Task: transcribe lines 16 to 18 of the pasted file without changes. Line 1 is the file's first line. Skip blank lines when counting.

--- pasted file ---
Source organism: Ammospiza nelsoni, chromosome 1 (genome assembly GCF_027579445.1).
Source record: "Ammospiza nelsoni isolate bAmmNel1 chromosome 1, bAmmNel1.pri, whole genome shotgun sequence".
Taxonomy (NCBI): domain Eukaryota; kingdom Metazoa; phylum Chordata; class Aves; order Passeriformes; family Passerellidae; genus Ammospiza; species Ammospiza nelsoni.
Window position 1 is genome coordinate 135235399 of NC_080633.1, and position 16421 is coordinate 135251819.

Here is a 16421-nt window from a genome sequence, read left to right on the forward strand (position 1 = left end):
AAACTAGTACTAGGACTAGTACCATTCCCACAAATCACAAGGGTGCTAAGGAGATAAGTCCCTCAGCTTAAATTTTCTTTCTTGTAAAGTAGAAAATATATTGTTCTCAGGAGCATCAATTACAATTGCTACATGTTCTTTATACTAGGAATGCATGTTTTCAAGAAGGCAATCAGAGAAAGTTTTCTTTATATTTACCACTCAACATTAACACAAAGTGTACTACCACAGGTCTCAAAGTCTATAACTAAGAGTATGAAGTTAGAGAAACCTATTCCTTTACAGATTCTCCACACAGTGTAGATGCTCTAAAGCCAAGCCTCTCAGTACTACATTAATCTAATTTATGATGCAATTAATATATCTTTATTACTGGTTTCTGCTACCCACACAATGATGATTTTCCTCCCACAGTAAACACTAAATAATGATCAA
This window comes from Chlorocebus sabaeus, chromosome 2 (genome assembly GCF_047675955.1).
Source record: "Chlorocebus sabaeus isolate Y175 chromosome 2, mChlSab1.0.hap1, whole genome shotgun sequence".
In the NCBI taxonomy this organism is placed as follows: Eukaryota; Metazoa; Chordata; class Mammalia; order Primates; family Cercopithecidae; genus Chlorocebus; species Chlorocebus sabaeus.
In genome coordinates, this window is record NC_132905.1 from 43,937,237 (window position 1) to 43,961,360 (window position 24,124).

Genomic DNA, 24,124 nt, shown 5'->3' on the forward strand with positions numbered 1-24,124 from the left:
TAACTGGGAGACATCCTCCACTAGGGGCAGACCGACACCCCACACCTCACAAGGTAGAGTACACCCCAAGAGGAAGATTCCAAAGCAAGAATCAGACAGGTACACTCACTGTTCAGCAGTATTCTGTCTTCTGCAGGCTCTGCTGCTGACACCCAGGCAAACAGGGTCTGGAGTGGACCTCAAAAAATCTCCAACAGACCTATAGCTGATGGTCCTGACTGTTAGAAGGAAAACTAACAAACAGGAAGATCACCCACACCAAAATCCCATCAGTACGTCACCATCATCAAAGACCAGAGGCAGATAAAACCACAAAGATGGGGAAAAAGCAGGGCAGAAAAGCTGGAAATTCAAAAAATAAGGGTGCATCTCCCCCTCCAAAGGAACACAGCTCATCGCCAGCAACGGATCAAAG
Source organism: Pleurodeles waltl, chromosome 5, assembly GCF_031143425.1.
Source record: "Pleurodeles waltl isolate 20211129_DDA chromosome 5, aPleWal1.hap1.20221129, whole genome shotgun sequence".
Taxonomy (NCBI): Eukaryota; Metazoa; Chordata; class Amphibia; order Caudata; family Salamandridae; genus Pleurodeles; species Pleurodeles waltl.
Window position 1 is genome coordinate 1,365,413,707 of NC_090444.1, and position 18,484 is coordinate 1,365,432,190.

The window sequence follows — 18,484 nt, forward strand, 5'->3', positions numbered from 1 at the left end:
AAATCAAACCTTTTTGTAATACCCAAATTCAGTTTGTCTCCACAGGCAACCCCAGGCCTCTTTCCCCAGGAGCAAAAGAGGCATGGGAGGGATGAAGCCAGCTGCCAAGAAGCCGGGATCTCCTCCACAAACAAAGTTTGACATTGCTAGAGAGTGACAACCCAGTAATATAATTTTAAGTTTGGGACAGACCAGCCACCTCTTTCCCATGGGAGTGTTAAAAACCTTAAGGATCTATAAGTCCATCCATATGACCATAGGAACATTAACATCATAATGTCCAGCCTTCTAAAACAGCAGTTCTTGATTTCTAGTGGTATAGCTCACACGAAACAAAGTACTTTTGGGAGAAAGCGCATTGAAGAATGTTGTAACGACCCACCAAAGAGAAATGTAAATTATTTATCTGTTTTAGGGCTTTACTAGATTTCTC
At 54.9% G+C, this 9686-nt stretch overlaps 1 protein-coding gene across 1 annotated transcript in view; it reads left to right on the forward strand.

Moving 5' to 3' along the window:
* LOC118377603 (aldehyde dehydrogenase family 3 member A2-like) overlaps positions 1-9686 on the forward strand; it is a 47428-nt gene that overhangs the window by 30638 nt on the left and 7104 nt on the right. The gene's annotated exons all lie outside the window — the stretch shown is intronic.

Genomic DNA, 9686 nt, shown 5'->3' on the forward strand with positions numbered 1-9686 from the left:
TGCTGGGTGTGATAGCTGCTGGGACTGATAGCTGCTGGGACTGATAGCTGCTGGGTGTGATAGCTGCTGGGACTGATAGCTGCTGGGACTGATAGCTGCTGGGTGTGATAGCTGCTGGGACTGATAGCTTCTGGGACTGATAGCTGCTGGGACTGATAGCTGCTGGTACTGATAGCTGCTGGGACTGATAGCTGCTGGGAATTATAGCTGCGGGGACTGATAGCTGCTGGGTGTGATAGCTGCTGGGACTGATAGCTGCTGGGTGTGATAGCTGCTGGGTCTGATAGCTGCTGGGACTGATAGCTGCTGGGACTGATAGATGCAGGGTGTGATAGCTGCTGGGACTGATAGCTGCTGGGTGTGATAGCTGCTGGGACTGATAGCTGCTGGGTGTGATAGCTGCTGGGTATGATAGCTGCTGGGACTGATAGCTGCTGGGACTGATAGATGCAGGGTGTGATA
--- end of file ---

Window position 1 is genome coordinate 1,365,413,707 of NC_090444.1, and position 18,484 is coordinate 1,365,432,190.

The window sequence follows — 18,484 nt, forward strand, 5'->3', positions numbered from 1 at the left end:
AAATCAAACCTTTTTGTAATACCCAAATTCAGTTTGTCTCCACAGGCAACCCCAGGCCTCTTTCCCCAGGAGCAAAAGAGGCATGGGAGGGATGAAGCCAGCTGCCAAGAAGCCGGGATCTCCTCCACAAACAAAGTTTGACATTGCTAGAGAGTGACAACCCAGTAATATAATTTTAAGTTTGGGACAGACCAGCCACCTCTTTCCCATGGGAGTGTTAAAAACCTTAAGGATCTATAAGTCCATCCATATGACCATAGGAACATTAACATCATAATGTCCAGCCTTCTAAAACAGCAGTTCTTGATTTCTAGTGGTATAGCTCACACGAAACAAAGTACTTTTGGGAGAAAGCGCATTGAAGAATGTTGTAACGACCCACCAAAGAGAAATGTAAATTATTTATCTGTTTTAGGGCTTTACTAGATTTCTC